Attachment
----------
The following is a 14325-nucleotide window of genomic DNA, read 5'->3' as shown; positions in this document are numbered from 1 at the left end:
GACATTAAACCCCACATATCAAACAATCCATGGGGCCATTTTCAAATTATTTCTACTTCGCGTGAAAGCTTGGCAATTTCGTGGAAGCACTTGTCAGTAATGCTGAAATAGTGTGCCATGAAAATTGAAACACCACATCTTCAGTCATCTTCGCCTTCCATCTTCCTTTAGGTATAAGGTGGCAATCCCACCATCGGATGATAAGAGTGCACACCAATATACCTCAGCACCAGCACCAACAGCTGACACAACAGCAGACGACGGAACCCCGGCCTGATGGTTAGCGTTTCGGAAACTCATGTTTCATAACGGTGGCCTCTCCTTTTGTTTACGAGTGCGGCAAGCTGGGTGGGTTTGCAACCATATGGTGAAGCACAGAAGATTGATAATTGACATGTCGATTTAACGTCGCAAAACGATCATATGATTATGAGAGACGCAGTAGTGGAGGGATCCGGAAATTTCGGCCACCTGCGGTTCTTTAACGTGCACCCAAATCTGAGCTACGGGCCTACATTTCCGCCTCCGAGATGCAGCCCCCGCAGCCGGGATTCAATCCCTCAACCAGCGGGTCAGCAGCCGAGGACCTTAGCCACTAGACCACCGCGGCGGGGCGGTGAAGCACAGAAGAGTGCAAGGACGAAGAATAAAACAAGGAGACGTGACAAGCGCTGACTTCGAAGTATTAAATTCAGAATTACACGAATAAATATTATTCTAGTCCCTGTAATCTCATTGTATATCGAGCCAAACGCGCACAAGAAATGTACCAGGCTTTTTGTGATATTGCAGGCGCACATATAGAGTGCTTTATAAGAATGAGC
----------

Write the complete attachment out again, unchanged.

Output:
The following is a 14325-nucleotide window of genomic DNA, read 5'->3' as shown; positions in this document are numbered from 1 at the left end:
GACATTAAACCCCACATATCAAACAATCCATGGGGCCATTTTCAAATTATTTCTACTTCGCGTGAAAGCTTGGCAATTTCGTGGAAGCACTTGTCAGTAATGCTGAAATAGTGTGCCATGAAAATTGAAACACCACATCTTCAGTCATCTTCGCCTTCCATCTTCCTTTAGGTATAAGGTGGCAATCCCACCATCGGATGATAAGAGTGCACACCAATATACCTCAGCACCAGCACCAACAGCTGACACAACAGCAGACGACGGAACCCCGGCCTGATGGTTAGCGTTTCGGAAACTCATGTTTCATAACGGTGGCCTCTCCTTTTGTTTACGAGTGCGGCAAGCTGGGTGGGTTTGCAACCATATGGTGAAGCACAGAAGATTGATAATTGACATGTCGATTTAACGTCGCAAAACGATCATATGATTATGAGAGACGCAGTAGTGGAGGGATCCGGAAATTTCGGCCACCTGCGGTTCTTTAACGTGCACCCAAATCTGAGCTACGGGCCTACATTTCCGCCTCCGAGATGCAGCCCCCGCAGCCGGGATTCAATCCCTCAACCAGCGGGTCAGCAGCCGAGGACCTTAGCCACTAGACCACCGCGGCGGGGCGGTGAAGCACAGAAGAGTGCAAGGACGAAGAATAAAACAAGGAGACGTGACAAGCGCTGACTTCGAAGTATTAAATTCAGAATTACACGAATAAATATTATTCTAGTCCCTGTAATCTCATTGTATATCGAGCCAAACGCGCACAAGAAATGTACCAGGCTTTTTGTGATATTGCAGGCGCACATATAGAGTGCTTTATAAGAATGAGC